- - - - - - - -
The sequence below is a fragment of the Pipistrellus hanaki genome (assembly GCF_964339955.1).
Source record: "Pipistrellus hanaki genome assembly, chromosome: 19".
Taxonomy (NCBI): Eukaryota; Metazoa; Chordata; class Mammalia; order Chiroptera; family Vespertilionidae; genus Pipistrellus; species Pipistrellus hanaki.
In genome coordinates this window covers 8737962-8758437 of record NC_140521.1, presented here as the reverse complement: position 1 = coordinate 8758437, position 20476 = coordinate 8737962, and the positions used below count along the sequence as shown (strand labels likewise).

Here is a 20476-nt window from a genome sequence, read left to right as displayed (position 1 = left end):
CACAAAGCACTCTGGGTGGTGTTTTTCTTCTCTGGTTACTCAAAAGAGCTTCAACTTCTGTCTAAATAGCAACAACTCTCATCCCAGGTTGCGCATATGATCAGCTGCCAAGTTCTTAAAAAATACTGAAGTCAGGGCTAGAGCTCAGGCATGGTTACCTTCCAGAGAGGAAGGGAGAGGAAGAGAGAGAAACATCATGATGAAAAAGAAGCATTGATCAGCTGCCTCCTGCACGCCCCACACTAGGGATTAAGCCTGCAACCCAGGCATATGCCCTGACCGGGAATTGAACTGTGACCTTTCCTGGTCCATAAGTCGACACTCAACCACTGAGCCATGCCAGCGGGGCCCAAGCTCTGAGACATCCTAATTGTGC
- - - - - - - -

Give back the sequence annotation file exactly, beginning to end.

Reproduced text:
The sequence below is a fragment of the Pipistrellus hanaki genome (assembly GCF_964339955.1).
Source record: "Pipistrellus hanaki genome assembly, chromosome: 19".
Taxonomy (NCBI): Eukaryota; Metazoa; Chordata; class Mammalia; order Chiroptera; family Vespertilionidae; genus Pipistrellus; species Pipistrellus hanaki.
In genome coordinates this window covers 8737962-8758437 of record NC_140521.1, presented here as the reverse complement: position 1 = coordinate 8758437, position 20476 = coordinate 8737962, and the positions used below count along the sequence as shown (strand labels likewise).

Here is a 20476-nt window from a genome sequence, read left to right as displayed (position 1 = left end):
CACAAAGCACTCTGGGTGGTGTTTTTCTTCTCTGGTTACTCAAAAGAGCTTCAACTTCTGTCTAAATAGCAACAACTCTCATCCCAGGTTGCGCATATGATCAGCTGCCAAGTTCTTAAAAAATACTGAAGTCAGGGCTAGAGCTCAGGCATGGTTACCTTCCAGAGAGGAAGGGAGAGGAAGAGAGAGAAACATCATGATGAAAAAGAAGCATTGATCAGCTGCCTCCTGCACGCCCCACACTAGGGATTAAGCCTGCAACCCAGGCATATGCCCTGACCGGGAATTGAACTGTGACCTTTCCTGGTCCATAAGTCGACACTCAACCACTGAGCCATGCCAGCGGGGCCCAAGCTCTGAGACATCCTAATTGTGC